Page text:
Innovative tools for the fourth piloting phase in times of Covid-19

Due to the ongoing Covid-19 pandemic, the organisation of piloting had to be re-thought. Meetings and workshops were hardly possible as in-person events. In this article, the pilot cities reveal how they managed this challenge and which bottlenecks they encountered.

Bologna: The Bologna Local Group opted for a hybrid form: Online tests were organised for public administrations and civil society organizations. While the former received short training sessions, the latter were invited to upload contents related to their organization, add events that will take place in the near future, add timetables and venues for courses. Parallel to these digital formats, the sessions with migrants took place in person. From experience the partners knew that direct communication would be more efficient with migrant communities. In addition, was easy for the migrants to participate since the MICADO team organized the logistics.

In Antwerp, a similar approach was chosen. For the target groups public administrations and civil society organizations, digital testing was realized. Especially new testers in the second half of the public piloting were reached entirely online. Under new Covid-19 regulations, generating the same kind of energy and enthusiasm online as during an offline meeting was experienced to be extremely difficult. For the migrant groups, Antwerp continued to focus on the live explanation of the tool by a frontline worker such as a counsellor or a teacher. This counsellor or teacher usually received his training in a live session as well.

Hamburg: The Hamburg team conducted the majority of the Usability Tests digitally or in small groups in an open space during summertime. The final piloting phase that is happening now is only conducted remotely. Because physical meetings continue to be difficult, close communication via different digital modes (e-mails, calls, social media activities, newsletters) becomes even more crucial. In order to encourage migrant participants, flyers were distributed in selected parts of the city, presenting MICADO and asking for participation. Among the migrant group, hoodies are raffled off as small incentives.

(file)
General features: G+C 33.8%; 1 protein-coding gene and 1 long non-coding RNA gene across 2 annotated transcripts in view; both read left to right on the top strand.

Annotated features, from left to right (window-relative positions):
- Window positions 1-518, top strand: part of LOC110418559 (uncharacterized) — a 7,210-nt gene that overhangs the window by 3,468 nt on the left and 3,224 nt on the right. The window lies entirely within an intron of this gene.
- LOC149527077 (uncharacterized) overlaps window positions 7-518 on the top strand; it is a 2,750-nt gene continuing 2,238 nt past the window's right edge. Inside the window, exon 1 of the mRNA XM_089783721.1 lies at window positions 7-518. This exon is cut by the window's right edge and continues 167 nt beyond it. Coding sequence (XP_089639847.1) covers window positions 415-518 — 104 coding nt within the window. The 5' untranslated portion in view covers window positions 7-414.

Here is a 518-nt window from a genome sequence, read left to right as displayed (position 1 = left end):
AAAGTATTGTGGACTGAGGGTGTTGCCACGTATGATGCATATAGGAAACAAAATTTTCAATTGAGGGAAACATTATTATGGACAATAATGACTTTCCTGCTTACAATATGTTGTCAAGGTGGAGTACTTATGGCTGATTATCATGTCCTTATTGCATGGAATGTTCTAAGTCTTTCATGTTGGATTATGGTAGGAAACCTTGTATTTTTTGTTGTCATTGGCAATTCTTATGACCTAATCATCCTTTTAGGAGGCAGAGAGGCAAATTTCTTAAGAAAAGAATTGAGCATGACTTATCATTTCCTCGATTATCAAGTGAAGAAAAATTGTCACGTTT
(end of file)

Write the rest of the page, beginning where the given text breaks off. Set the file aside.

In Madrid, the main dissemination activities could be carried out as originally planned through digital media, using e-mail and social networks in order to share the information with the different target groups.

LESC members, who had participated previously in co-creation and usability tests, non-governmental organizations and civil society organizations all helped to spread the word and encourage people to participate in the piloting. Additionally, the app and survey were shared via social media (Twitter, website, Facebook, Instagram).

Seminars, face-to-face meetings and the dissemination of printed flyers to present the app were affected by the pandemic. However, the team was able to present the app at an event at Rey Juan Carlos University.

To summarize, the Covid-19 pandemic did pose certain, restrictions and had a direct impact on the communication within MICADO and especially on the piloting phase. Since direct, face-to-face communication was hardly realizable, the pilot cities adopted a variety of digital tools to reach their audiences. Social media as well as newsletters and video calls gained a new momentum. Another similarity between the way the cities realized their piloting was the different approach of the target groups. While public administrations and civil society organizations could be reached through digital means, communicating with migrants was more efficient through direct communication.